on: June 04, 2009, 03:19:18 PM 
Started by Charlie Hatchett - Last post by Charlie Hatchett
In what a top Florida anthropologist is calling “the oldest, most spectacular and rare work of art in the Americas,” an amateur Vero Beach fossil hunter has found an ancient bone etched with a clear image of a walking mammoth or mastodon.

 on: May 29, 2009, 03:38:34 PM 
Started by Charlie Hatchett - Last post by Charlie Hatchett
Dear Charlie,

Thanks for the reference to this recent VanLandingham paper. Together with the earlier ones, the Valsequillo case gets increasingly intriguing. I wonder what Waters thinks about all this.

By the way, do you know VanLandingham's email address. I would like to ask him a few questions, both general and specific.


You're welcome, Jacques.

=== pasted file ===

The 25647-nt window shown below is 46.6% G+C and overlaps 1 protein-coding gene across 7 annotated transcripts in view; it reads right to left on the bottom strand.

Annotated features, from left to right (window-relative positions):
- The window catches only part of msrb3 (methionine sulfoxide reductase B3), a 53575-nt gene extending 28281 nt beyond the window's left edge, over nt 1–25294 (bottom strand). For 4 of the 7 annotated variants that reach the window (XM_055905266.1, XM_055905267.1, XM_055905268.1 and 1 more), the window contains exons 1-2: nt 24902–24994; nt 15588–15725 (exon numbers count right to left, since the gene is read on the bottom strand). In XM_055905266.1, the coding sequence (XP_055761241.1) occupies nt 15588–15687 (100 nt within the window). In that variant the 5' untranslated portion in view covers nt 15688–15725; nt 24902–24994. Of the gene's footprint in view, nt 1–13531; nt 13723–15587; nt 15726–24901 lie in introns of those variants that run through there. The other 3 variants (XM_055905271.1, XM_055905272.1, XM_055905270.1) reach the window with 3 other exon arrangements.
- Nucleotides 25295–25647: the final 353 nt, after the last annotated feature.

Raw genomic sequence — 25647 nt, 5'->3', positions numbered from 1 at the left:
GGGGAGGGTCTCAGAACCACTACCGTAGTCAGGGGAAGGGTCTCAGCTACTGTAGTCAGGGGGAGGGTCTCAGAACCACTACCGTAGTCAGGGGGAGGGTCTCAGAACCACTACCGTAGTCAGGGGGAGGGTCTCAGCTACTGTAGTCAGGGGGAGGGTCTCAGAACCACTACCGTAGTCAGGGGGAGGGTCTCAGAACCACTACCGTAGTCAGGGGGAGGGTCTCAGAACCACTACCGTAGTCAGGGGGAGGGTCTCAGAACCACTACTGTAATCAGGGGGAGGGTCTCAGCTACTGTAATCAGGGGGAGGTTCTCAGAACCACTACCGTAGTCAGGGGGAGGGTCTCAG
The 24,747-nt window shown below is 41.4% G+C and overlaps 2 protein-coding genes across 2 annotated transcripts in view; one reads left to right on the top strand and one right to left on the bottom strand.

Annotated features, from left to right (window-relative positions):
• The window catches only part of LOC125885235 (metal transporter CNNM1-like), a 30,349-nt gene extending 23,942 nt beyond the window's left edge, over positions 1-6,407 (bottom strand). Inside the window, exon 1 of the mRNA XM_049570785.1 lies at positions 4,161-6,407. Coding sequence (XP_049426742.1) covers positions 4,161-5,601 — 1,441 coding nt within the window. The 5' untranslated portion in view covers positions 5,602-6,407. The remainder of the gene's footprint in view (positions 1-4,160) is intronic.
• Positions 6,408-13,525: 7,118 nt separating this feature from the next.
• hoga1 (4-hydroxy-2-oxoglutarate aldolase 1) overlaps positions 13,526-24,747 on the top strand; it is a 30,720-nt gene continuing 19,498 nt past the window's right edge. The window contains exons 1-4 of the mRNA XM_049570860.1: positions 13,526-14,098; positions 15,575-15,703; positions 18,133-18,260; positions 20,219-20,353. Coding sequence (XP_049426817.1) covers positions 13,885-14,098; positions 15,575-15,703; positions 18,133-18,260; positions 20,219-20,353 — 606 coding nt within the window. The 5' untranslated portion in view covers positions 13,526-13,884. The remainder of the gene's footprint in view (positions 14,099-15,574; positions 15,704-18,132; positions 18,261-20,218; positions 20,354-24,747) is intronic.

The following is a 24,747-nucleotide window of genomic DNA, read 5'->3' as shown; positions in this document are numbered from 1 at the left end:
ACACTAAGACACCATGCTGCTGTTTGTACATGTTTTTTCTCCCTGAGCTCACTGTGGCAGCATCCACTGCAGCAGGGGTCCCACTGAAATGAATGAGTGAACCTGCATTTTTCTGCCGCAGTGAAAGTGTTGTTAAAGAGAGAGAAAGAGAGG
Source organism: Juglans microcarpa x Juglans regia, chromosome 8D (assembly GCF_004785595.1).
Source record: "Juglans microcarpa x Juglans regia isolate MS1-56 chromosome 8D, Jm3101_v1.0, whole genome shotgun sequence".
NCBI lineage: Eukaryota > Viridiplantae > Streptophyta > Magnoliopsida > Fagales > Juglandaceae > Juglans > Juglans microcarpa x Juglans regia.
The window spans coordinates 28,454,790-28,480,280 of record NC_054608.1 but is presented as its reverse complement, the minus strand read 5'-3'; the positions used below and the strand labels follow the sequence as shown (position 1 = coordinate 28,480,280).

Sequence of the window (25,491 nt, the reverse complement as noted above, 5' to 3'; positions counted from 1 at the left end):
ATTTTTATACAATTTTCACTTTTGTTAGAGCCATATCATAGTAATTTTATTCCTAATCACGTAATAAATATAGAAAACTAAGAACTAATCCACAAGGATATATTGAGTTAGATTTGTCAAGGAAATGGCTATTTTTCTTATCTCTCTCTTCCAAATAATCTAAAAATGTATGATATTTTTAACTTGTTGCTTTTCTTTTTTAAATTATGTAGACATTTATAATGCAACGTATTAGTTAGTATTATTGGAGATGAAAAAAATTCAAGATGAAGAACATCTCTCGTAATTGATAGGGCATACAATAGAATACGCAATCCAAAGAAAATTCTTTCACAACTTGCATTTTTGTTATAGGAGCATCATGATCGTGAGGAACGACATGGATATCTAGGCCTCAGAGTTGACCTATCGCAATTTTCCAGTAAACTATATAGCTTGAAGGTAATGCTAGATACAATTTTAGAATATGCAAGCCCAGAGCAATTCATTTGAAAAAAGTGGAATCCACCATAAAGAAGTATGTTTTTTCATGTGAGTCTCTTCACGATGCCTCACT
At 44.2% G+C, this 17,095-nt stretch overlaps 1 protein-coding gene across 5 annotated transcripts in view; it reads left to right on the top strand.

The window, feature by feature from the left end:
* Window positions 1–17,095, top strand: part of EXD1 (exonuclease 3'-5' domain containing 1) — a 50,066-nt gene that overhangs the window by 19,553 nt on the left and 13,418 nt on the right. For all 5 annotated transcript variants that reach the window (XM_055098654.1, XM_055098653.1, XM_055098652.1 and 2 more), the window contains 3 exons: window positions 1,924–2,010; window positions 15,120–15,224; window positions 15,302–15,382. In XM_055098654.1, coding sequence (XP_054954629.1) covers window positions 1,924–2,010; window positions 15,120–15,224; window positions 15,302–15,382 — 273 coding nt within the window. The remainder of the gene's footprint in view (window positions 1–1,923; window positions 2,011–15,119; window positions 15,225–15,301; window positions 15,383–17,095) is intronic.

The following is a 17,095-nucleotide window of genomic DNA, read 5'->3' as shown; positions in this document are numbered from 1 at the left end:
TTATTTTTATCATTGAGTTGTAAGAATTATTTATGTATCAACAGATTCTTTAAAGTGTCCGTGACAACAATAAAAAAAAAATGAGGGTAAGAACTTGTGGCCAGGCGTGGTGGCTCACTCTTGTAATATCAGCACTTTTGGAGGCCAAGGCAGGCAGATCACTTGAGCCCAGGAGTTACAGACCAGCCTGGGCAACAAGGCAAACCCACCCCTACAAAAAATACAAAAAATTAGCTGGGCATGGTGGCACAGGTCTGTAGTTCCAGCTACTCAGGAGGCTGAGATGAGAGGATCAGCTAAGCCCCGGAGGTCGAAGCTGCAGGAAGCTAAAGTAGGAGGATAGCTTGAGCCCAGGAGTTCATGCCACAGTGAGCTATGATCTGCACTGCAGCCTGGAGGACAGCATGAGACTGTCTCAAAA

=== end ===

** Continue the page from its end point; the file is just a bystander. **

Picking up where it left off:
Last I heard Waters thought there might be a younger inset within the older strata. However, AFAIK, he hasn't offered up any firm evidence of it yet. Sam's work certainly challenges the inset hypothesis.

Sam's email address is:

By the way, will you email me?

My computer crashed several weeks ago and I lost your email address.



 on: May 29, 2009, 01:46:28 AM 
Started by aggsbach - Last post by aggsbach
In addition a publication about the Pavlov VI site (not a palimpest but a sigle activity unit consisting of a roasting pit at the centre of an area 5m across). Although the main task was the processing of two mammoths, there were numerous other wild animals in the assemblage. The occupants used flint knives, made bone tools and modelled in baked clay – on which they left their fingerprints, along with imprints of reindeer hair and textiles will be published by J Swoboda in the forthcoming Aniquity- joural.

And for people who are interested in the renewed excations in Krems (infant burials from the pavlovian) a paper ( in german) is now available focusing on raw material procurment of the site and also on  the sites history in the context of the eastern gravettien: